A fungal nail test and taking a good history will help to diagnose correctly. One of the presentations that lichen nails can exhibit which other nail conditions don’t is the formation of a pterygium. A pterygium is a cutaneous overgrowth of tissue arising from proximal nail fold that fuses with the nail matrix and bed. It can result in the nail plate irreversibly splitting into 2 segments. The development of a pterygium can appear in approximately 50% of patients with nail lichen planus.
Causes for nail lichen planus are not fully understood, but appear to be connected with the compromisation of the immune system and reactions to certain medicines. If it is treated early enough with topicals or oral medication, the associated inflammatory responses can be dampened to reduce further advancement of the condition and subsequent damage. Nail lichen planus can be resolved, but unfortunately in more chronic cases, nails can be permanently damaged.
A pterygium is a benign neoplasm of the nail unit. It is a cutaneous overgrowth of tissue arising from proximal nail fold, the eponychium. It fuses with the nail matrix and bed. It can result in the nail plate irreversibly splitting into 2 segments. The development of a pterygium can appear in approximately 50% of patients with nail lichen planus.
A pterygium must not be confused with thickened, ragged cuticles or the eponychium. Cuticles are dead skin at the base of nails that attach directly to the nail plate acting as a seal. Overzealous trimming and pushing back of cuticles can allow pathogens to enter into the nail matrix and potentially cause a paronychial bacterial infection
It is estimated that approximately 50% of individuals who have psoriasis have affected nails. Psoriasis normally affects several finger or toenails. It is more common in the fingernails. Pain and tenderness from nail psoriasis can impact daily activities. Nail psoriasis can be misdiagnosed alongside lichen planus and onychomycosis as it exhibits many similar features.
Common features of nail psoriasis:
Nail changes may occur on the nail plate or in the nail bed or nail matrix. Manifestations can be mild or severe. Treatments are determined by history and presentation. Psoriasis also affects the skin or joints. It is not common for there to be nail psoriasis without other associated symptoms.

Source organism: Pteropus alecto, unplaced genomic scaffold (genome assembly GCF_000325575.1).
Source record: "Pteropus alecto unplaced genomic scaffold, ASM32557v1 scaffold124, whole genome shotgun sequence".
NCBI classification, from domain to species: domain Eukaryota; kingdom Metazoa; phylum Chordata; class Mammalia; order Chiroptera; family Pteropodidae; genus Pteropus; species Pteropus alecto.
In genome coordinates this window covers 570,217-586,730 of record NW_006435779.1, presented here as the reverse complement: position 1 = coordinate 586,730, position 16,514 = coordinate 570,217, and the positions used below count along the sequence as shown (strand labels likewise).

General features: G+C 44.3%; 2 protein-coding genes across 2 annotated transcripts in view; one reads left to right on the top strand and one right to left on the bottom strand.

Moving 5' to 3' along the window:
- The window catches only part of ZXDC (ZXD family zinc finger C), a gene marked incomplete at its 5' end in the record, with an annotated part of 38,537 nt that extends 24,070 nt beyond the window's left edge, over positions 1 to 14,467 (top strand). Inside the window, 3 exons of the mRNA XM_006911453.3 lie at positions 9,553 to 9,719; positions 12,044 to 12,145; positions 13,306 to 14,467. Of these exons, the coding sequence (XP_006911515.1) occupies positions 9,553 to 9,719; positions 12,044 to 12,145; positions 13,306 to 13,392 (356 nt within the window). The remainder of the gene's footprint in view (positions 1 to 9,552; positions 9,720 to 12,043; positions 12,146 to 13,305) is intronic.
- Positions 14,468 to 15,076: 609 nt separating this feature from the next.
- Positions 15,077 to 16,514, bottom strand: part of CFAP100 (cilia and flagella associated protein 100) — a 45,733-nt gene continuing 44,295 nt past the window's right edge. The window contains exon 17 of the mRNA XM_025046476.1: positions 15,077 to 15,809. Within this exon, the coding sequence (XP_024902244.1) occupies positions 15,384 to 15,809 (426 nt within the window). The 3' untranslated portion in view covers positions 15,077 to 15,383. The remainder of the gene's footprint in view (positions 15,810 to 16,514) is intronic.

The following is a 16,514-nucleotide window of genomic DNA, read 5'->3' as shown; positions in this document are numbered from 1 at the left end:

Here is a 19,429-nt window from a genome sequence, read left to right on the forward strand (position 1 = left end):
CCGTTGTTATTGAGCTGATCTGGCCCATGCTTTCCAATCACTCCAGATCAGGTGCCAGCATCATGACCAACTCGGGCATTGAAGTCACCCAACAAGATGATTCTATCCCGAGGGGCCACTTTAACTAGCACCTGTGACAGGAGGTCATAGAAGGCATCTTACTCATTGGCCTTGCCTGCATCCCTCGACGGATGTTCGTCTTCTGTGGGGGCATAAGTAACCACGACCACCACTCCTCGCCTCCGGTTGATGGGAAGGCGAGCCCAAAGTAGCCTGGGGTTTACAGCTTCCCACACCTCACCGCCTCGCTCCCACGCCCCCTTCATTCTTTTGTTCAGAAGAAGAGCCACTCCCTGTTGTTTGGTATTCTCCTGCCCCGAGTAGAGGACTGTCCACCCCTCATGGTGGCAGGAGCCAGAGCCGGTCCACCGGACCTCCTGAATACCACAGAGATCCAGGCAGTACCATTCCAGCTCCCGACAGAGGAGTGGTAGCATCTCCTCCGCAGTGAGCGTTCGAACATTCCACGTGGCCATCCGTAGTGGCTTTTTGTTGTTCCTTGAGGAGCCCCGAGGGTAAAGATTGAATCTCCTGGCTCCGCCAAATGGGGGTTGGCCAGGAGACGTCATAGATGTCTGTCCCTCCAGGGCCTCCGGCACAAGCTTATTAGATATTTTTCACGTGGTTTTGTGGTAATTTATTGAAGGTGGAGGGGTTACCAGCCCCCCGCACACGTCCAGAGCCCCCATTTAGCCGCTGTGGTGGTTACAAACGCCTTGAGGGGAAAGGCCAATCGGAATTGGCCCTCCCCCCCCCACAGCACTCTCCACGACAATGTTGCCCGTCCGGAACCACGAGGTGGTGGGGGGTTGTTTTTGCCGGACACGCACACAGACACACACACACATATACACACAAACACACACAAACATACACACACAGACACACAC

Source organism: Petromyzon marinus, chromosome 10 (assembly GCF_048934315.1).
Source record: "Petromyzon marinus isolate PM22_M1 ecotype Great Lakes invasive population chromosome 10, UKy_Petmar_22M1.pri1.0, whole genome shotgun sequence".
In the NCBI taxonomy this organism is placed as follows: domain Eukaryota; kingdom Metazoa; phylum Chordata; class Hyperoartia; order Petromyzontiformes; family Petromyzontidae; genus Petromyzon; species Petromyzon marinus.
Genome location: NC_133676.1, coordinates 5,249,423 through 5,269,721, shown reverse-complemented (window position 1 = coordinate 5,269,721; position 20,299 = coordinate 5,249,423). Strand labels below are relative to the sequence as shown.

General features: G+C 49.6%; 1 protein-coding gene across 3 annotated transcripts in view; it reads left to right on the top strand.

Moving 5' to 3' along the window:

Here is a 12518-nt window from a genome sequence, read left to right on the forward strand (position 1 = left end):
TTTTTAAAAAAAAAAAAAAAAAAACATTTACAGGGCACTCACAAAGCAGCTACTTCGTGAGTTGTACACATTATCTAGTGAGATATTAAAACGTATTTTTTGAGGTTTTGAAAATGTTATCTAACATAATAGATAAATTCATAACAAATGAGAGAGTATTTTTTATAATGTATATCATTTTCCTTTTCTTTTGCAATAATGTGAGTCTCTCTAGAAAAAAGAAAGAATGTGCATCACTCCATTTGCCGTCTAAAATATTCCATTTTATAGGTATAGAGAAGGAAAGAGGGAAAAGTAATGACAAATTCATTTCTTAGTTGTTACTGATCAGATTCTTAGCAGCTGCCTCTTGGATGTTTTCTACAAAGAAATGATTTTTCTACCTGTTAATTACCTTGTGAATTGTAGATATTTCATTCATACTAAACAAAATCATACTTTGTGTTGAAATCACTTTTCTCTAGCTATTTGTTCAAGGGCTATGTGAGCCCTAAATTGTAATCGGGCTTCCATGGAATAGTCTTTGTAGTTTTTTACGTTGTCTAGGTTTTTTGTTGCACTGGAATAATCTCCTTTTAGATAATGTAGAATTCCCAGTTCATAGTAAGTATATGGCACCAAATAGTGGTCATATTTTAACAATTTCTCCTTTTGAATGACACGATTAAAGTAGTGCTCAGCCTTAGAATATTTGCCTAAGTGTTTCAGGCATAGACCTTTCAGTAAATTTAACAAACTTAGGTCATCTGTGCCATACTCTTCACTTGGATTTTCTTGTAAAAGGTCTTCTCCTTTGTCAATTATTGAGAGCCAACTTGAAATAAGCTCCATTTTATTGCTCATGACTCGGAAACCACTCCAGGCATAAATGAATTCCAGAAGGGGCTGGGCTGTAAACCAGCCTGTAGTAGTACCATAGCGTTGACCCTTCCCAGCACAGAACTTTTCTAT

Paronychia is a bacterial infection of the skin around a fingernail or toenail. Paronychia infections can be divided into acute and chronic. The invading bacteria are
Staphylococcus aureus, followed by streptococci and pseudomonas organisms. Gram-negative organisms, herpes simplex virus, dermatophytes and yeasts have also been reported as causative agents.
Pathogens enter into the nail matrix and undermine more distally under the nail plate. The infected area can become swollen, red, and painful, and a pus-filled blister (abscess) may form. Paronychial infections can lead to onychomadesis, and in more chronic cases anonychia, permanent nail loss.
A paronychia of either finger or toenails must not be confused with a Whitlow. A Whitlow is an infection of the fingertip.
The manifestation of several nail plates growing out from the nail matrix is relatively. More uncommon is Retronychia, when an emerging nail plate grows backwards to ingrow into the proximal nail fold. This can lead to pain and inflammation requiring nail surgery. Double nail plates growing forward give the appearance of a thickened yellow nail. They can become an issue when they start to separate from each other or become ingrowing. Trauma is the main etiological cause.